A colleague, Bruce Blonigen, and his co-author Alyson Ma say there's little evidence to support the view that "China extracts rents and technology from foreign competitors, thus allowing it to grow even faster and longer than most would have imagined possible." China has managed to attract considerable foreign investment, but that investment has only had a moderate impact on technology transfer and the sophistication of Chinese firms:

                                                                        Will China soon be making not only cheaper, but also better, products than everyone else?, by Bruce Blonigen and Alyson C. Ma, Vox EU: The opening of China and its breathtaking ascendancy to major-player status in world markets has led to significant hand-wringing by the rest of the world on many fronts. The huge outflow of cheap unskilled-labour-intensive products from China and its ramifications for wages and welfare in both developed and other less-developed countries has been a primary concern.

                                                                        Recently, new hand-wringing concerns have been raised by various commentators. As it turns out, the composition of China’s exports is much closer to that of OECD countries than its level of per-capita income would suggest.[1] This has substantial implications not only for China’s ability to sustain its growth, but also for real wages of all workers in developed countries, not just unskilled ones.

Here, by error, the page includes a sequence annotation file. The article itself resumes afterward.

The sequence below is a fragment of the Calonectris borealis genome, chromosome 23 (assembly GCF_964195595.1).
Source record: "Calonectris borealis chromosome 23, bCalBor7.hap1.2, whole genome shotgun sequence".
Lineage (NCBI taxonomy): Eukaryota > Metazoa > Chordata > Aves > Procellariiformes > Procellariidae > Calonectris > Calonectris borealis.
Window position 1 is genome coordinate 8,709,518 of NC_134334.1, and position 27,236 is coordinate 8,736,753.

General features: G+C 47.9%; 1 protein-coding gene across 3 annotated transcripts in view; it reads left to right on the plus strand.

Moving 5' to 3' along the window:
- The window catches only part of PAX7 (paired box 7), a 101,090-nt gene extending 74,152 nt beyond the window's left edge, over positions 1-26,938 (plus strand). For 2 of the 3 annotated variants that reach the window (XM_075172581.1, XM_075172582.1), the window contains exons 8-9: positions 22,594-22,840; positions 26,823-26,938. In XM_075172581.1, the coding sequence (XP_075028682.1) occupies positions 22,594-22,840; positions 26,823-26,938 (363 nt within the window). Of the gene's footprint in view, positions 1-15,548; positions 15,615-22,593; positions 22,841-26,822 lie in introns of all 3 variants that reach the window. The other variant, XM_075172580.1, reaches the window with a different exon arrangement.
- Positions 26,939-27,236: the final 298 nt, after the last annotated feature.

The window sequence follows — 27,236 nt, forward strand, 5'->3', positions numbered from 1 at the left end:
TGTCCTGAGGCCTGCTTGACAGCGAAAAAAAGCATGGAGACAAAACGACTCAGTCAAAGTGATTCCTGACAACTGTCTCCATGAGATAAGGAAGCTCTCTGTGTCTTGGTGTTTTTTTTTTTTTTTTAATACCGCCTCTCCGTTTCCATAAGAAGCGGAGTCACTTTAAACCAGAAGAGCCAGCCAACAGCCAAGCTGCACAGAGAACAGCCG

A significant factor behind this surprising export sophistication by China may be the role of industrial policy to promote technologically-advanced industries. While it is well known that the Chinese government has historically had preferential tax treatment and free trade zones for foreign firms, it also often negotiates technology transfer arrangements with foreign firms. These are either through restrictions that limit FDI to joint venturing with a domestic partner or simply offering quid pro quo arrangements of technology transfer from the foreign firm to domestic ones in exchange for the foreign firm’s ability to sell to the huge Chinese market.[2]

                                                                        A prime example of how this may be successful is a case in the auto industry. The Chinese government has always required foreign automakers to partner with domestic producers. Shanghai Automotive (a Chinese-owned firm) recently announced plans to start up its own factory to produce a luxury sedan after jointly producing autos in China with General Motors and Volkswagen for many years.[3]

                                                                        The X-factor in all of this is China’s large and growing domestic market. It may be precisely the pivotal factor allowing China the leverage to wring out important and significant technology transfer concessions from foreign firms. China’s predecessors (such as Japan, Korea, and Taiwan) did not have this same advantage when pursuing their own industrial policies for growth in previous decades. Thus, one wonders if the upcoming growth of China will make the previous Asian miracles look pedestrian.